Often, too, the technical capability of a newly introduced hearing aid is offered as evidence for enhanced hearing performance. As with personal testimonials, this is a very effective and appealing marketing technique. The creative and perhaps unique manner in which some hearing aid processes incoming speech sounds is presented as prima facie evidence of superiority. Clever hearing aid engineers can do wonders with digital signal processing, and there is no question that modern hearing aids are technical marvels. Just about every issue of every trade journal seems to include a description of some notable advance. And, to be fair, I have no doubt that the technical performance glowingly described in the marketing blurbs will actually be found in a laboratory analysis. But the technical capabilities of a hearing aid, no matter how impressive they sound, no matter how logically they may appear to be related to improved hearing, are not proof of improved listening performance by a human being. This is a separate issue and has to be demonstrated in its own right.
What must be considered is that every hearing aid still delivers its sound into an impaired ear. At some point, the influence of the damaged auditory system is going to limit how well a person can hear with any sort of hearing instrument, no matter how sophisticated. This means that consumers may be spending a great deal of money on some "premium" hearing aid without obtaining significantly improved hearing performance over what they would get from less expensive hearing aids. Actually, I don't believe that any hearing instrument can fully compensate for normal biological hearing. (I'd love to be proven wrong, though.) The real-world challenge is to try to determine or estimate the maximum speech perception capability of an impaired ear and to try to get as close to that as possible with a hearing aid fitting, including, when necessary, advanced and costly hearing aid features.
From a research perspective, the most convincing type of study, the one that is at the top of the evidence hierarchy, is a design that employs randomized controlled trials. In this type of study, human variables are defined and controlled as much as possible. Test conditions are varied to preclude such possibilities as learning effects or fatigue from influencing the results. The type of subject is clearly described and results considered most valid when applied only to people with similar hearing losses; for example, studies of subjects with moderate high frequency hearing losses should not be interpreted as applicable to people with severe flat hearing losses. This implies that a study that lumps together all the clients seen at a particular center would be more difficult to interpret than one in which subject characteristics are more precisely defined (although still higher on the evidence hierarchy than expert opinion).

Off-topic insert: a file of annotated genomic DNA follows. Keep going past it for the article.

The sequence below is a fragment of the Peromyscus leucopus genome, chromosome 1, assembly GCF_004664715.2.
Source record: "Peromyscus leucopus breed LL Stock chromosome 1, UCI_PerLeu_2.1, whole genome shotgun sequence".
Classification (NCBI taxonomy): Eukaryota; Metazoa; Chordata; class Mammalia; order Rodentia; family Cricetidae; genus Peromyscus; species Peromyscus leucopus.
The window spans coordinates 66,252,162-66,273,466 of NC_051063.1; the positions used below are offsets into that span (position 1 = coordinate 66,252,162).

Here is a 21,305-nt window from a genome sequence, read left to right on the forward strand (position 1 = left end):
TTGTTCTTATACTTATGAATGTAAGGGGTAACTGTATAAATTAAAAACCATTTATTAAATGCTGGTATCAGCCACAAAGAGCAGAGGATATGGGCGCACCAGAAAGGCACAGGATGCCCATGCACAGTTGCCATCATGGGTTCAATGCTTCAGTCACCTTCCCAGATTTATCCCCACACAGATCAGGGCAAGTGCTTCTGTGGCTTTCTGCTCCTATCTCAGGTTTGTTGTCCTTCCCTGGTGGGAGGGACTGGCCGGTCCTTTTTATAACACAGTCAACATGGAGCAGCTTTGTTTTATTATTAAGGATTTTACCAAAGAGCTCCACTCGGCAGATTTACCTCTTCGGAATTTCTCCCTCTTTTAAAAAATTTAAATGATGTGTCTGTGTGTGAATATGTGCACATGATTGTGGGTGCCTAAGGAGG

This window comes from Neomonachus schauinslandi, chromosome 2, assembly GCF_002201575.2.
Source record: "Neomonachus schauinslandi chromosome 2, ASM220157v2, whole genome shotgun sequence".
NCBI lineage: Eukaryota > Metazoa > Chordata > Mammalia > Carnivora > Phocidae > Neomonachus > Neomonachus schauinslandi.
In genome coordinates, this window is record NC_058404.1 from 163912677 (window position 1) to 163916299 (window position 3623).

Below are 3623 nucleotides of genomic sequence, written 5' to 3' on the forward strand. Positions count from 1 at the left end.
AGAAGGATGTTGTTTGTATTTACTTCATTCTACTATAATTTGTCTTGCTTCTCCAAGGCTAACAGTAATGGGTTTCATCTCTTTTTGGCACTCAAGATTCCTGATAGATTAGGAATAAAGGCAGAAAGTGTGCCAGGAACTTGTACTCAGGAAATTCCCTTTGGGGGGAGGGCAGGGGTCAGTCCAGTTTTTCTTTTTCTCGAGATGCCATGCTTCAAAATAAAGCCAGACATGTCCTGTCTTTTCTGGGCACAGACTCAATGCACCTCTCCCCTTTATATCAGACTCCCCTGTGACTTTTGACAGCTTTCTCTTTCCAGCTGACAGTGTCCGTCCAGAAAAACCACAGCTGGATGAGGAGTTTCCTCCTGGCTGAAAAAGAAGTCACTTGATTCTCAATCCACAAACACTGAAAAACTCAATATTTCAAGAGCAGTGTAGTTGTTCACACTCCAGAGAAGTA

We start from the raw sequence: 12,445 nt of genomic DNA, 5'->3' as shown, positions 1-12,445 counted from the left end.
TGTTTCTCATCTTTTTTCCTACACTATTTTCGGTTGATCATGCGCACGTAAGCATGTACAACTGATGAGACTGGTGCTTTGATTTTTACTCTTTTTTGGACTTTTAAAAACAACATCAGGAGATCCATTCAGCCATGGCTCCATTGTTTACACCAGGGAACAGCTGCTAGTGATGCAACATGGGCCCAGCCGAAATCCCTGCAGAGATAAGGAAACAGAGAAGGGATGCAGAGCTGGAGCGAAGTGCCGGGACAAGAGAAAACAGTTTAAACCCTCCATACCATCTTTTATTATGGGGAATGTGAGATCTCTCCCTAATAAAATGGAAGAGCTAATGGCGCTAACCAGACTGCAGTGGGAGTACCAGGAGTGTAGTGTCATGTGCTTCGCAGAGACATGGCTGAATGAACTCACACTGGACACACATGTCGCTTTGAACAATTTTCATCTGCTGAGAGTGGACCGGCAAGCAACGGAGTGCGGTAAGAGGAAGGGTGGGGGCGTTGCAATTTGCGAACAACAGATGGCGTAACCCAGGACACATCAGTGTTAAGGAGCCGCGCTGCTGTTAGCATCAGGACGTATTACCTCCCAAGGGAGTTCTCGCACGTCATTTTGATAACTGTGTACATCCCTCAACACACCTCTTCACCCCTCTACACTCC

In the best type of study, expectations -- whether on the part of the subjects or unconscious biases on the part of the audiologists -- are controlled in the research design. An example is a double-blind design where the subject does not know which is the control hearing aid/condition and which is the experimental one. At the opposite extreme, we see studies in which a newly introduced hearing aid is identified as such to the subjects, who may be told (or led to believe) that they are wearing the "latest, most sophisticated instrument on the market today," whose performance is then compared to the subject's "plain vanilla" personal hearing aid. In this instance what would we predict the results to be? People expect and hope to hear better with the "latest" hearing aid. Not only don't they want to be disappointed, they don't want to disappoint the researcher who appears to have a stake in the results and who may implicitly or explicitly communicate the hoped-for results. Nobody is being mendacious or lying, just being human. Tester bias may be avoided in one of two ways: either by having the two aids/conditions physically indistinguishable from one another, where the testing audiologist does not know which is which; or by having two sets of audiologists involved, one to do the actual testing and the other to record the results.